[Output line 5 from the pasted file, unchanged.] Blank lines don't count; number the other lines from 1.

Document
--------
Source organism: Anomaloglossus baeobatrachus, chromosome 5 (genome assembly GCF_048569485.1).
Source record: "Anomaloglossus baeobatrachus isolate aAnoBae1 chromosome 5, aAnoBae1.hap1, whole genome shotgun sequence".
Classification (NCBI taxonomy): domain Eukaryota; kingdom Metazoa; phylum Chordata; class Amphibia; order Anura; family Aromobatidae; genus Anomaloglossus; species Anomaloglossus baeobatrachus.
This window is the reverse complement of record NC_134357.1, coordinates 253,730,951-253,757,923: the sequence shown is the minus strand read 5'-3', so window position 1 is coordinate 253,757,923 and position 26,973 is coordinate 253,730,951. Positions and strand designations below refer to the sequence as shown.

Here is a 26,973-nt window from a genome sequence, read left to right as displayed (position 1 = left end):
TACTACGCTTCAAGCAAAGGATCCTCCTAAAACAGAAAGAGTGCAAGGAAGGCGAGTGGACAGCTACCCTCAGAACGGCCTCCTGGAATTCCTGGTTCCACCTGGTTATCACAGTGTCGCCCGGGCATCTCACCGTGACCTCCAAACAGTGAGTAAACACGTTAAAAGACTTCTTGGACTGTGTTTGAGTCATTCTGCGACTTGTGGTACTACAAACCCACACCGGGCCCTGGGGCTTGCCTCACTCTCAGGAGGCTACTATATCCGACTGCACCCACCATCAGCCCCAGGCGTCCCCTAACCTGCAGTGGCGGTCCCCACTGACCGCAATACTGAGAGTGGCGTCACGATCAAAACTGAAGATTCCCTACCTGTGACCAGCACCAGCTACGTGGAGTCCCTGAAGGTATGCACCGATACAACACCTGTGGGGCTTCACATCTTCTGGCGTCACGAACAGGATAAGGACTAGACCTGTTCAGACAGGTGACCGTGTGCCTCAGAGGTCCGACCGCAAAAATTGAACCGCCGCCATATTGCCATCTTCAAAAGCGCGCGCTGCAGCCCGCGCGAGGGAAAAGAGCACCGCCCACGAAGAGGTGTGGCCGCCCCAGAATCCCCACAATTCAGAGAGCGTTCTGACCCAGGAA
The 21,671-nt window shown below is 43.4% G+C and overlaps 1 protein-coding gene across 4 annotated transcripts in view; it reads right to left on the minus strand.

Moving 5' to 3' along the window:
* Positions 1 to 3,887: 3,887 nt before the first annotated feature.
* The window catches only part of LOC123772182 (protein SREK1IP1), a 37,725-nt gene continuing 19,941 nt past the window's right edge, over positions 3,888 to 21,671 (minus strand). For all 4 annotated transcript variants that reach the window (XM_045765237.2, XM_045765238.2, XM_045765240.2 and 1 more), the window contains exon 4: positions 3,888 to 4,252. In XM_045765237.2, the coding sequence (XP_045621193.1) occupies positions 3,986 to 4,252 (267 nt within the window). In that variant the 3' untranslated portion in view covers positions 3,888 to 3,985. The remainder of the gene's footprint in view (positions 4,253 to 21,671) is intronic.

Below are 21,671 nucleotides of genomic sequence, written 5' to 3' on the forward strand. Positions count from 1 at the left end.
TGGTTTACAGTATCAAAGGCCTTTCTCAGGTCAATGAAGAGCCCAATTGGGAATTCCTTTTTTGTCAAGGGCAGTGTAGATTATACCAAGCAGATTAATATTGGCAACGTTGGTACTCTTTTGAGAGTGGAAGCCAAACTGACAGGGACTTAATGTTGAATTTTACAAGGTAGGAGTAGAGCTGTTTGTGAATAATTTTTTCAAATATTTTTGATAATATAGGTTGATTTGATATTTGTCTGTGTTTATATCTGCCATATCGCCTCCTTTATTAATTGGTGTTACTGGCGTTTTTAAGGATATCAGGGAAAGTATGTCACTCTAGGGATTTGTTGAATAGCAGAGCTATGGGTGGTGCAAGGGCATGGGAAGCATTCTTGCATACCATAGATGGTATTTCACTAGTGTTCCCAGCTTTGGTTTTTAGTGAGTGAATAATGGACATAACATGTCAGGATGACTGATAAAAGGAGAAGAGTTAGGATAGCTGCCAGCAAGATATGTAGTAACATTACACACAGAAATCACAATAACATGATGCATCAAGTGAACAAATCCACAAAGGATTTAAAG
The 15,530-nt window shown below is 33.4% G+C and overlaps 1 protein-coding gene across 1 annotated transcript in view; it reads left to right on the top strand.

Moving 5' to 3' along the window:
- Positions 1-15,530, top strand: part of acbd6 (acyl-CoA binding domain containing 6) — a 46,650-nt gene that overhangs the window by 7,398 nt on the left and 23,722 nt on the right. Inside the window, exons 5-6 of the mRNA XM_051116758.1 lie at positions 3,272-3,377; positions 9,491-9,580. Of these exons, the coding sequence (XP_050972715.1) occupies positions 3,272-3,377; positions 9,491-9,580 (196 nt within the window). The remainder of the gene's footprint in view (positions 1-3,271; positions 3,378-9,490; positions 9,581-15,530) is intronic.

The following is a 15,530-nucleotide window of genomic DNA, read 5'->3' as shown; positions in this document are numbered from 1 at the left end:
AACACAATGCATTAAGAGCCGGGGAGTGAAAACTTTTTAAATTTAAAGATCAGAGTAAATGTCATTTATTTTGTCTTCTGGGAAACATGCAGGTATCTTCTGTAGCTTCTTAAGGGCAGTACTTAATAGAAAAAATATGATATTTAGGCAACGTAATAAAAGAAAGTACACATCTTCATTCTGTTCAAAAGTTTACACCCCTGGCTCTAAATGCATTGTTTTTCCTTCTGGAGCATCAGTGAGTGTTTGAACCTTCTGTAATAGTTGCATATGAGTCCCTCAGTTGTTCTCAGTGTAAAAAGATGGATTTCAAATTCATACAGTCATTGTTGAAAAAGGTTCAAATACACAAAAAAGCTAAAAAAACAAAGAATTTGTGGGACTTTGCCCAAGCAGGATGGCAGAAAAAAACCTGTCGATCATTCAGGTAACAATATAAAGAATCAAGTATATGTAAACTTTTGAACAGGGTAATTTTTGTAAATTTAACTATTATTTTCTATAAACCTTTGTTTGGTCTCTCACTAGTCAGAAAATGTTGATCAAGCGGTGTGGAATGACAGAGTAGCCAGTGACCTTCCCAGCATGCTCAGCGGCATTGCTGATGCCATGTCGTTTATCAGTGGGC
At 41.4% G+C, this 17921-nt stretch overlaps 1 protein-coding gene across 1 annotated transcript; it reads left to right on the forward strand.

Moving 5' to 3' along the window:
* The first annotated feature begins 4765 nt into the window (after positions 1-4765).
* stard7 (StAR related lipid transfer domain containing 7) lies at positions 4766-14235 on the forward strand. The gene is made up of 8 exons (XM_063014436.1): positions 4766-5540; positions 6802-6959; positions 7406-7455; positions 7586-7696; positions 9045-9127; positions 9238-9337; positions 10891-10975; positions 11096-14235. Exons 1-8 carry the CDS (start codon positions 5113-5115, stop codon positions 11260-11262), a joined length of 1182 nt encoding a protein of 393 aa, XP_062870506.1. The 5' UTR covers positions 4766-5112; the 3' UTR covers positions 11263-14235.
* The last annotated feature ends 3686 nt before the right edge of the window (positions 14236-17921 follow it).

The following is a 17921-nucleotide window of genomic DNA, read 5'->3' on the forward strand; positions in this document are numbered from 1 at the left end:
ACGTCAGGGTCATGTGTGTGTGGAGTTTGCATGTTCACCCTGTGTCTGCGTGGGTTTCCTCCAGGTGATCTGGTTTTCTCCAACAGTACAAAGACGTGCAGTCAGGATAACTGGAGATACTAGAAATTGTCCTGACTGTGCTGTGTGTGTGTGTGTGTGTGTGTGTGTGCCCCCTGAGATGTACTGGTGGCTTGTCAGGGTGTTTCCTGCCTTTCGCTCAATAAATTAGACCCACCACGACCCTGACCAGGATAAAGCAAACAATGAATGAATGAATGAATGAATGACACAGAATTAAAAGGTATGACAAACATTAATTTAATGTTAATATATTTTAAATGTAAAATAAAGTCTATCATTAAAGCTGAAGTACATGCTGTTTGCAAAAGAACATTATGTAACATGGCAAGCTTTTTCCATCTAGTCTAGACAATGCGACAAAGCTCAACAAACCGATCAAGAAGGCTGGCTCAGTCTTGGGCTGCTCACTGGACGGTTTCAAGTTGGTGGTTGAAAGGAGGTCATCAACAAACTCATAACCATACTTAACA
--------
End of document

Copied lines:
Here is a 26,973-nt window from a genome sequence, read left to right as displayed (position 1 = left end):